Present address: Regierung von Oberbayern, Technischer Umweltschutz – Gentechnik, Maximilianstraße 39, 80538 München, Germany.
Functional anatomy of the Arabidopsis cytokinesis-specific syntaxin KNOLLE
Article first published online: 19 SEP 2011
© 2011 The Authors. The Plant Journal © 2011 Blackwell Publishing Ltd
The Plant Journal
Volume 68, Issue 5, pages 755–764, December 2011
How to Cite
Touihri, S., Knöll, C., Stierhof, Y.-D., Müller, I., Mayer, U. and Jürgens, G. (2011), Functional anatomy of the Arabidopsis cytokinesis-specific syntaxin KNOLLE. The Plant Journal, 68: 755–764. doi: 10.1111/j.1365-313X.2011.04736.x
- Issue published online: 25 NOV 2011
- Article first published online: 19 SEP 2011
- Accepted manuscript online: 12 AUG 2011 02:07PM EST
- Received 10 May 2011; revised 19 July 2011; accepted 3 August 2011; published online 19 September 2011.
Figure S1. Sequence alignment of Arabidopsis KNOLLE with putative orthologues from other flowering plant species (yellow background) and other Arabidopsis syntaxins representing the five syntaxin groups (green background). Identical amino-acid residues are colour-coded, positions are indicated on the right. Consensus sequence, degree of conservation, sequence logo and predicted domain organisation (Ha, Hb, Hc, N-terminal helices; SNARE, SNARE domain; TA, tail anchor) are shown below the alignment. *AtSYP121 and Oryza sativa Indica (EAY91785) sequences are 346aa and 521aa long but only amino-acid residues up to 336 and 322, respectively, are shown, although full-length sequences were used for the alignment (Clustal Plug-in, CLC Main-Workbench 6.0, CLC bio A/S, Denmark). Domains were added manually in Adobe Indesign (Adobe Systems Incorporated). All sequences were downloaded from NCBI (http://www.ncbi.nlm.nih.gov/).
Figure S2. Expression analysis of chimeric proteins. Protein extracts from flower buds of transgenic plants (two independent lines for each chimera except #21) were subjected to western-blot analysis using anti-Myc monoclonal antibody. Alpha-tubulin was used as loading control. Numbers in brackets at the top identify transgenes (see Figures 1, 2, 4–6); Col, non-transformed plant; (KN), Myc-KN. Numbers on the left indicate molecular weights (kD, kilodaltons).
Figure S3. Subcellular localisation of chimeric proteins in BFA-treated seedling roots. Immunofluorescence images of the subcellular localisation of chimeric proteins (anti-Myc, red) in mitotic and non-mitotic cells of BFA-treated seedling roots. Numbers on the left indicate transgenes (depicted in Fig. 1a). Only chimeras encoded by transgenes 1, 3 and 5 localised to BFA compartments. Endogenous KNOLLE (KN, green) and DNA (blue, overlay) are also shown. Scale bars, 5 μm.
Figure S4. Subcellular localisation of chimeras with swapped N-terminal region. (a) Higher magnification of cell-plate areas in seedlings roots expressing chimeras from transgenes 12 and 13 (anti-Myc, red; compare with Fig. 4). Neither chimera co-localised with endogenous KNOLLE (green). (b) Subcellular localisation of chimeric proteins (anti-Myc, red) encoded by transgenes 10-13 (see Fig. 4a) in response to BFA treatment. All chimeras except #13 accumulated in BFA compartments. Endogenous KNOLLE (KN, green) and DNA (blue, overlay) are also shown. Scale bars, 5 μm.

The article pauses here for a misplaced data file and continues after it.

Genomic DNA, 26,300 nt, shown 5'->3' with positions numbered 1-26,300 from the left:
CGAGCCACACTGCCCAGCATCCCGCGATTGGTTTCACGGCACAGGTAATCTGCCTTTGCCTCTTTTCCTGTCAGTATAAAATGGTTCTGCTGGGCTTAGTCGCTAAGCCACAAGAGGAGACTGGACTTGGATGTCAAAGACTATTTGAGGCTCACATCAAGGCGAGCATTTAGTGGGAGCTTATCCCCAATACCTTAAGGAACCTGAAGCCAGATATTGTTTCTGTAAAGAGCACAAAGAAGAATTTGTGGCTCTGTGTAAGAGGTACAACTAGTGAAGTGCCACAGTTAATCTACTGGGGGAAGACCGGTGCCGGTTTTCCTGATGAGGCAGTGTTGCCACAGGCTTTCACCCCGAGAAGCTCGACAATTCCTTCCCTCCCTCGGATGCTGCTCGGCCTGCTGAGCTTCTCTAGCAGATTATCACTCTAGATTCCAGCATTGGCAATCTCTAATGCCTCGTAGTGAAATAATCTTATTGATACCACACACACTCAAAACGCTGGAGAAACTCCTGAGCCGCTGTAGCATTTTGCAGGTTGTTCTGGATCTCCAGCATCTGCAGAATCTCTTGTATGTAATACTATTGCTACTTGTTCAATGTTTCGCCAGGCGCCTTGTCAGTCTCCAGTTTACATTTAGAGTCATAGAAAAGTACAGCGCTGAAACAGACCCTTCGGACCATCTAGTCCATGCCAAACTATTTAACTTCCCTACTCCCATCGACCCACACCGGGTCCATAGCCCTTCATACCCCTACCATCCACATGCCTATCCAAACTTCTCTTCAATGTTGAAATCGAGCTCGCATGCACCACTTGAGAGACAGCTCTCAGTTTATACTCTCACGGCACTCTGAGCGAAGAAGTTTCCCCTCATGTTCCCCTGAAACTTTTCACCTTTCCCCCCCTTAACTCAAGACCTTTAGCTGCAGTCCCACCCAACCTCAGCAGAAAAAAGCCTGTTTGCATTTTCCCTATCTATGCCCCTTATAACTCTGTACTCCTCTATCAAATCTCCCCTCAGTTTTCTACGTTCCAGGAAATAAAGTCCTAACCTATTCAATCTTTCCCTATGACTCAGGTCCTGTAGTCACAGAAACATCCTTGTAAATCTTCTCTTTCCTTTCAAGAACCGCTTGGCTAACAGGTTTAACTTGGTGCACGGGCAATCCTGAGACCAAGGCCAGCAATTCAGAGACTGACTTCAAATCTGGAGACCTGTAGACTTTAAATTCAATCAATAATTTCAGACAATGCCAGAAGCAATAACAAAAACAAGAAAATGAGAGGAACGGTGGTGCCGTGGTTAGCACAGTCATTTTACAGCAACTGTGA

Figure S5. Localisation of chimeric proteins relative to different subcellular markers in BFA-treated seedling roots. (a) Golgi marker γCOP (anti-SEC21, green) partially co-localised with chimera (anti-Myc, red) encoded by transgene #12 but not #13 (see Fig. 4). (b) TGN marker ARF1 (anti-ARF1, green) co-localised with chimeras (anti-Myc, red) encoded by transgenes #10 and #12 but not #13. DNA was DAPI-stained (blue, overlay). Scale bars, 5 μm.
Figure S6. Localisation of N-terminally truncated syntaxins relative to subcellular markers. (a) Higher magnification of cell-plate areas showing co-localisation of endogenous KNOLLE (anti-KN, green) with truncated KNOLLE (anti-Myc, red) encoded by transgene #17 but not with truncated PEP12 (anti-Myc, red) encoded by transgene #18 (see Fig. 5). In this case, the distribution of truncated PEP12 resembles PEP12 localisation (Müller et al., 2003). (b) Localisation of truncated KNOLLE (#17) and PEP12 (#18) relative to subcellular markers (green) in BFA-treated seedling roots. Truncated KNOLLE (anti-Myc, red, #17) co-localised with TGN marker ARF1 (anti-ARF1, green). In contrast, truncated PEP12 (anti-Myc, red, #18) did not co-localise with Golgi marker γCOP (anti-Sec21, green) and TGN marker ARF1 (anti-ARF1, green). DNA was DAPI-stained (blue, overlay). Scale bars, 5 μm.
Table S1. List of oligonucleotide primers used. *The first PCR with primers forward-1 and reverse-1 or forward-2 and reverse-2 from a specific template was followed by another PCR of the combined PCR products with primers forward-1 and reverse-2. #PCR 1 with primers forward-1 /reverse-1 and forward-2/reverse-2 using Pep12 template. PCR 2 with forward-3/reverse-3 and forward-4/reverse-4 from KNOLLE. Products from PCR1 were used for PCR3 using forward-1/reverse-2. PCR 2-products and product from PCR3 were used for final PCR using primers forward-3/reverse-4.
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